In my sermon on Sunday, I made an argument that the apostle Paul is neither a male chauvinist pig nor a helpless victim of a patriarchal culture who unconsciously reflects its oppressive values. I made this case by pointing to other parts of Paul’s letters that contradict this idea—especially his words in Romans 16, 1 Corinthians 11, and Galatians 3:28. How can we, the church, argue that women shouldn’t serve in leadership roles in the church based on Paul’s words (in 1 Corinthians 14 and 1 Timothy 2, for example), when Paul himself, in other places, indicates that they are and should?
As I said Sunday, Paul can’t mean that all women at all times and in all places should remain silent in worship in 1 Corinthians 14:33b-35 when, in the very same letter, 11:4-5, he assumes that women aren’t silent (“but any woman who prays or prophesies with her head unveiled…”), nor should they be.
As always, we have to interpret difficult passages of scripture first in light of scripture that’s clearer and easier to understand. Therefore, whatever we think Paul means in 1 Corinthians 14 and 1 Timothy 2, he can’t mean that all Christian women at all times and in all places are prohibited from participating fully in church leadership. He must be saying something else.
My favorite theologian and Bible scholar, N.T. Wright, makes the same argument in the following video clip—except with an English accent, so you know it must be true.
Notice he refers the listener to his commentary, Paul for Everyone: The Pastoral Letters, for his argument about Paul’s words in 1 Timothy 2:8-15, which in my view are among the most difficult to understand in all of the Bible.
His argument takes up several pages in his commentary. Let me try to represent it as succinctly as possible. First, the key to the passage is to understand what Paul is getting at in this passage: Women must be allowed to learn and study God’s word, every bit as much as men. Women should do, for example, what Martha’s sister Mary does in Luke 10:38-42. In the culture of the Ancient Near East, that Jesus permitted Mary to sit at his feet alongside the men was a radical gesture; Paul’s words are in that same spirit. Therefore, his words about “full submission” in v. 11 describe a woman’s attitude as a fellow learner: in submission not to men, but to God.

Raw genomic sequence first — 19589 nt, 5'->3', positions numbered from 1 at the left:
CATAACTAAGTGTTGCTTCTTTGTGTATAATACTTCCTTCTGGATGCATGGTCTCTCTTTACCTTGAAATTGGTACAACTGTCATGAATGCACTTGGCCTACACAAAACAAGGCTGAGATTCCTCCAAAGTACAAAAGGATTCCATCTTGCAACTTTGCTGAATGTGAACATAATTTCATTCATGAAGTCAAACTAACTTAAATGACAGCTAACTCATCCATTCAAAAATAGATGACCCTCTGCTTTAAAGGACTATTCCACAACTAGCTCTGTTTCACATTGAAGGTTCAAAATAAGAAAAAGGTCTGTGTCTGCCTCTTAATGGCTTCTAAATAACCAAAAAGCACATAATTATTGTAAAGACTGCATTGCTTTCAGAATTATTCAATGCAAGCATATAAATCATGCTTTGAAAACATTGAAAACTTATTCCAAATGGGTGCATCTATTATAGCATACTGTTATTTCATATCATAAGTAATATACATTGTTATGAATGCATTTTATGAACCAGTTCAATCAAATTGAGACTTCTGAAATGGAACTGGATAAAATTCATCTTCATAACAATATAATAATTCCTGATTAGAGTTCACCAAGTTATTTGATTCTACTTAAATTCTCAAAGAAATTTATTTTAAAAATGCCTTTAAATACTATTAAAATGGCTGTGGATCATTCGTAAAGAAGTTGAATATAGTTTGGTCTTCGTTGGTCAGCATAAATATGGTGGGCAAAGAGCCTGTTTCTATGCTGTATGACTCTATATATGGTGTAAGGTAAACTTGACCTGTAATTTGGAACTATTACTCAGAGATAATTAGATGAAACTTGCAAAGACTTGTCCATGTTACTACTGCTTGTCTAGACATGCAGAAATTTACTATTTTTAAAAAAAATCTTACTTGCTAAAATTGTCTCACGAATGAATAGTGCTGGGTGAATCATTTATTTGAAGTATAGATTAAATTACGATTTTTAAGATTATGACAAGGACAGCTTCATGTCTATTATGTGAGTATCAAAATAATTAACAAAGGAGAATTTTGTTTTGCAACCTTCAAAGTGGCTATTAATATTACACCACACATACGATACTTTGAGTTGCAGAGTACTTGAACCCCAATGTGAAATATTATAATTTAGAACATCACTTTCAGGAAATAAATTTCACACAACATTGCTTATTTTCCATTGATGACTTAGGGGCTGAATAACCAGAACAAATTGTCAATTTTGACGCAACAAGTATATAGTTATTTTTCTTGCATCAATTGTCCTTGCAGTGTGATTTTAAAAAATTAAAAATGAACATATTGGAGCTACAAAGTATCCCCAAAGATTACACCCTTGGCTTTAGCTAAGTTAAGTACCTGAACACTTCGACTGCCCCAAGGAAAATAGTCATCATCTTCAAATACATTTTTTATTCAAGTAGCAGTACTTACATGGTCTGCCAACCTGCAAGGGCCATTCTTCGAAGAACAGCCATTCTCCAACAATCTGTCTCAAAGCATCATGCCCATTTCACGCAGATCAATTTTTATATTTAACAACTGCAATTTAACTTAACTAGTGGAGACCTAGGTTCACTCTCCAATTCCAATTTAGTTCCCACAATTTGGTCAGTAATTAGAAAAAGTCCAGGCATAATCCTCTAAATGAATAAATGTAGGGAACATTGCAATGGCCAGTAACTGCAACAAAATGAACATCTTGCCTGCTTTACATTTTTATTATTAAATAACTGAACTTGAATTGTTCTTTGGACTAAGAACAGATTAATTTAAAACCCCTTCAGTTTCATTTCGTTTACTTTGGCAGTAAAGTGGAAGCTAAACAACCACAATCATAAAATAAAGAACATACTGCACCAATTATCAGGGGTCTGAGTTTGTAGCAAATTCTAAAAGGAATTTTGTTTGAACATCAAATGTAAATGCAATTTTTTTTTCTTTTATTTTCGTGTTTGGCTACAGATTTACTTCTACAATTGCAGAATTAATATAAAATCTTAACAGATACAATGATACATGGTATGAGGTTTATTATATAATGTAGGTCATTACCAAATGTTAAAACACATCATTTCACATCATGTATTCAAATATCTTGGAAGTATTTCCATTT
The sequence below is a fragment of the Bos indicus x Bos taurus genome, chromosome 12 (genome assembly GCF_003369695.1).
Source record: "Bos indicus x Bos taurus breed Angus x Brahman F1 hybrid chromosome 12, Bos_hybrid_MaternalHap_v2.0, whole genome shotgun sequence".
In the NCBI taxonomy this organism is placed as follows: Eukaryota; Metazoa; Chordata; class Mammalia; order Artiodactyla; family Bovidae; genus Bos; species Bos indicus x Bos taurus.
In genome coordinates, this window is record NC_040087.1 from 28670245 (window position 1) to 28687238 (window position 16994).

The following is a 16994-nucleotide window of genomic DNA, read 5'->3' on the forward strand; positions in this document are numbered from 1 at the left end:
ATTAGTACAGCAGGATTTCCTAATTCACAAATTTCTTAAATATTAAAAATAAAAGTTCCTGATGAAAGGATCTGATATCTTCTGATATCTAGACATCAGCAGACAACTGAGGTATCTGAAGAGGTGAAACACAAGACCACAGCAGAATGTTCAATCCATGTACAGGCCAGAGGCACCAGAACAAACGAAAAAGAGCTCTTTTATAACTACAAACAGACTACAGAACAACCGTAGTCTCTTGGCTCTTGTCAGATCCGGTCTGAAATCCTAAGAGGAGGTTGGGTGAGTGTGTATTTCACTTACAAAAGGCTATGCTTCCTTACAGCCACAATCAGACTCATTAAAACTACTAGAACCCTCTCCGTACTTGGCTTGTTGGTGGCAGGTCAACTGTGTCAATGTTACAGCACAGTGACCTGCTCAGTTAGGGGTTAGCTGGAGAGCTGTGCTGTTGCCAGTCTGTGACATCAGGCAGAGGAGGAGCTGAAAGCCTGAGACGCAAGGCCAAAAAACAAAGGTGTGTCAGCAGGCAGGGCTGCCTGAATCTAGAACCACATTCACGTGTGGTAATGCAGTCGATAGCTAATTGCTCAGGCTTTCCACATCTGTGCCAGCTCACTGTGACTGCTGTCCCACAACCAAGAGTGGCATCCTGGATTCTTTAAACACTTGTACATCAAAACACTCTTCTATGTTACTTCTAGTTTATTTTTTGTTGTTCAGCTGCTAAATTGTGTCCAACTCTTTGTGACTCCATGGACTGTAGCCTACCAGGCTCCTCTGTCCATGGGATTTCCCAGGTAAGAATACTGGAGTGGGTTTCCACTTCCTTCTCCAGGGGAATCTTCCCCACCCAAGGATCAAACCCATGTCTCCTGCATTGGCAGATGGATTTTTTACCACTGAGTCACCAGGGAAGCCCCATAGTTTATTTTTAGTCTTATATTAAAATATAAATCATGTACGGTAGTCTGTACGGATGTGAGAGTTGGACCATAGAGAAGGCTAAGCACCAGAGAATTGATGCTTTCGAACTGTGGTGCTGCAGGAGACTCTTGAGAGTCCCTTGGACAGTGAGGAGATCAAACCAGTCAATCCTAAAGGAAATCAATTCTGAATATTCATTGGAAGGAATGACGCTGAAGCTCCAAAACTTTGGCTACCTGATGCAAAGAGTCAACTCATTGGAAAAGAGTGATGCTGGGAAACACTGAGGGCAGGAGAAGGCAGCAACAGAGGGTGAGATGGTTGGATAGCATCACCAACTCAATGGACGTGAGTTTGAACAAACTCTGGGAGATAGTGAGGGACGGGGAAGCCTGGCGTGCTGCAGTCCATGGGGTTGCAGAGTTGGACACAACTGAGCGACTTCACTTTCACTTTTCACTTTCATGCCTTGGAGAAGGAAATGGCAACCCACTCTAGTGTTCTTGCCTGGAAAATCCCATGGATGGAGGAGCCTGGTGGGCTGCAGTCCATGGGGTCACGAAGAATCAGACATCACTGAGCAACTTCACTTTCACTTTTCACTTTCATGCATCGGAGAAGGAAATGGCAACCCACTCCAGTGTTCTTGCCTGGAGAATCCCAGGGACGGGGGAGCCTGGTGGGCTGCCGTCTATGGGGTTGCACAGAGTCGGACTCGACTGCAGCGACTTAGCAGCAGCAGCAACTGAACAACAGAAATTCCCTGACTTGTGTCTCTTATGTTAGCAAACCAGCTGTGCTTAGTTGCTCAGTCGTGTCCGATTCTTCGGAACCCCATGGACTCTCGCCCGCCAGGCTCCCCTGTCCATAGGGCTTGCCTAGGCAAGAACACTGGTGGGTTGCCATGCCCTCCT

Verse 12, however, is more controversial. Of this verse, Wright says,
Then the crucial verse 12 need not be read as ‘I do not allow a woman to teach or hold authority over a man’ (the translation which has caused so much difficulty in recent years). It can equally mean: ‘I don’t mean to imply that I’m now setting up women as the new authority over men in the same way that previously men held authority over women.’ Why might Paul need to say this?
There are some signs in the letter that it was originally sent to Timothy while he was in Ephesus. And one of the main things we know about religion in Ephesus is that the main religion—the biggest temple, the most famous shrine—was a female-only cult. The Temple of Artemis (that’s her Greek name; the Romans called her Diana) was a massive structure which dominated the area. As befitted worshippers of a female deity, the priests were all women. They ruled the show and kept the men in their place.